Psych was determined though, so she had another suggestion at my next appointment. She told me to ask at least two people to write down a list of the things they valued about me. I felt stupid asking people to do this, but I did it anyway. You can’t accuse me of not trying here! I asked my mother and my husband to write lists. I gave them a week and went to my next psych appointment with the lists in hand. Psych and I went over the lists together. They listed about 15 things each. Very few of the things they listed had anything to do with how I look or what I’ve accomplished. This is how I usually evaluate myself, on my appearance and accomplishments. Maybe I’m going about this wrong if the people I care about most don’t evaluate me that way? The lists were very similar. Two people said I was kind and generous. I think I’m selfish. It’s kind of hard to argue against what two people think of me. So maybe there’s some truth to it?

I kept the lists. I keep them for emergencies when I start to hate myself again. It’s a good reminder that appearance and career accomplishments aren’t the be all and end all. Anyway, the point is, these lists got me thinking. They not only made me feel better about myself, but they caused me to gain a new perspective on worth.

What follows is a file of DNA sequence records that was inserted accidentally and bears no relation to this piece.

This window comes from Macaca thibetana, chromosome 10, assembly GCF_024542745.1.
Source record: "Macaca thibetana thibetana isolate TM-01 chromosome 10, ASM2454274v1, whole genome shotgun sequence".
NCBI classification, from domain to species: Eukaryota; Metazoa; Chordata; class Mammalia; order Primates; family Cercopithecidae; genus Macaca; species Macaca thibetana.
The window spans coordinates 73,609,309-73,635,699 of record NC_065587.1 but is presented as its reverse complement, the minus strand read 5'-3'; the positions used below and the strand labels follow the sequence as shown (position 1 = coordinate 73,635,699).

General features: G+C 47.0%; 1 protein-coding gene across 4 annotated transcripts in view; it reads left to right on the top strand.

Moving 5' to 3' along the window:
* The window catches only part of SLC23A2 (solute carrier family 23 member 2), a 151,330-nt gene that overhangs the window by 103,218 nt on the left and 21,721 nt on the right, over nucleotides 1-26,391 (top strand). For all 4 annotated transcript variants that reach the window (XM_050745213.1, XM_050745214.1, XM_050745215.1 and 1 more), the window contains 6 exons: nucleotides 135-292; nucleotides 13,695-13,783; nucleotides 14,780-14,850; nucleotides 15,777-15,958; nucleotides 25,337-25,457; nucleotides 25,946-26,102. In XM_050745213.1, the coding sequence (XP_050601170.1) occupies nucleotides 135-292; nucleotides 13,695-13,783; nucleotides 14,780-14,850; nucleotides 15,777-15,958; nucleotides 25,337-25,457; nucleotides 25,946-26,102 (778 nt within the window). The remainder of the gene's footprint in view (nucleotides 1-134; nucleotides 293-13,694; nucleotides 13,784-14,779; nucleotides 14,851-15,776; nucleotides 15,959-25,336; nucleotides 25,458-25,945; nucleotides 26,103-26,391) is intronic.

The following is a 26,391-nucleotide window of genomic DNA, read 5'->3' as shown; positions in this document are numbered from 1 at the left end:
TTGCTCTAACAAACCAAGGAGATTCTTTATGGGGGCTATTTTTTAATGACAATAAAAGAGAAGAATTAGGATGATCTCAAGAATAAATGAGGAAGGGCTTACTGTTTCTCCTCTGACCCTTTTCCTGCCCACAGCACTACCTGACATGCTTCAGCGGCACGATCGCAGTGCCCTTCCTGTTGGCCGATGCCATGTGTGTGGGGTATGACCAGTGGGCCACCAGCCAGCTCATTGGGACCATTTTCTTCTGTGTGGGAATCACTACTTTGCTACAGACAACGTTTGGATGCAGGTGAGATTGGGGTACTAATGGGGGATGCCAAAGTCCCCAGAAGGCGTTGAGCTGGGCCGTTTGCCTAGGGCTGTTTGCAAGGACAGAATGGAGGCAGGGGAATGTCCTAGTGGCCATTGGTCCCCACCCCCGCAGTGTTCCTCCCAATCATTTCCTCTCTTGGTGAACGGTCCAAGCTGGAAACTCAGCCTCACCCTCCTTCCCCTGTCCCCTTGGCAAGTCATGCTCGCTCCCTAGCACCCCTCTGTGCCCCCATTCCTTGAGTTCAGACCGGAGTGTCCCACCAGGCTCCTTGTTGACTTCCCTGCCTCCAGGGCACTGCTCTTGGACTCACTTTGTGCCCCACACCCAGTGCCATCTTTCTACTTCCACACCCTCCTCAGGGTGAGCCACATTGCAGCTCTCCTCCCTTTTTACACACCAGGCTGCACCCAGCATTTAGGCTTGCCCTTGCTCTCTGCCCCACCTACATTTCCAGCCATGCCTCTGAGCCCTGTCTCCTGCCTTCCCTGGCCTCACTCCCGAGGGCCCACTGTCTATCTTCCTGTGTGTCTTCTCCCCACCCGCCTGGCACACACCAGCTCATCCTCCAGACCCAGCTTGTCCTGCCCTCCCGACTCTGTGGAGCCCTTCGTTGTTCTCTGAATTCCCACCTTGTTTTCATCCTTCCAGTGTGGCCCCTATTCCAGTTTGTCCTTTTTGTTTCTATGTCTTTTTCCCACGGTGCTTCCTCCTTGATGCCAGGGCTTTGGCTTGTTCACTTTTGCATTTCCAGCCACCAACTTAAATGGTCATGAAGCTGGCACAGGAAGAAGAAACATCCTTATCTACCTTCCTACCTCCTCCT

2014-04-06 09.57.21My cat, Ewok, doesn’t have an income, in fact she costs money. She doesn’t contribute to housework, she gets fluff all over the place. She mostly curls up in a ball and sleeps all day, yet I consider her valuable. Other people have plants that they take care of. They do so because the plant has worth to them. Maybe we expect too much of ourselves. We shouldn’t have to be the best, to make lots of money or have many accomplishments to be important. Sure we would all like to, but we can’t all be number one! Animals and plants don’t do any of these things. Yet, they are given worth just for existing. Shouldn’t we give ourselves the same consideration?

I never really thought about it that way before. It makes a lot of sense to me.

Your worth is a given because you exist.

S is for Self

split face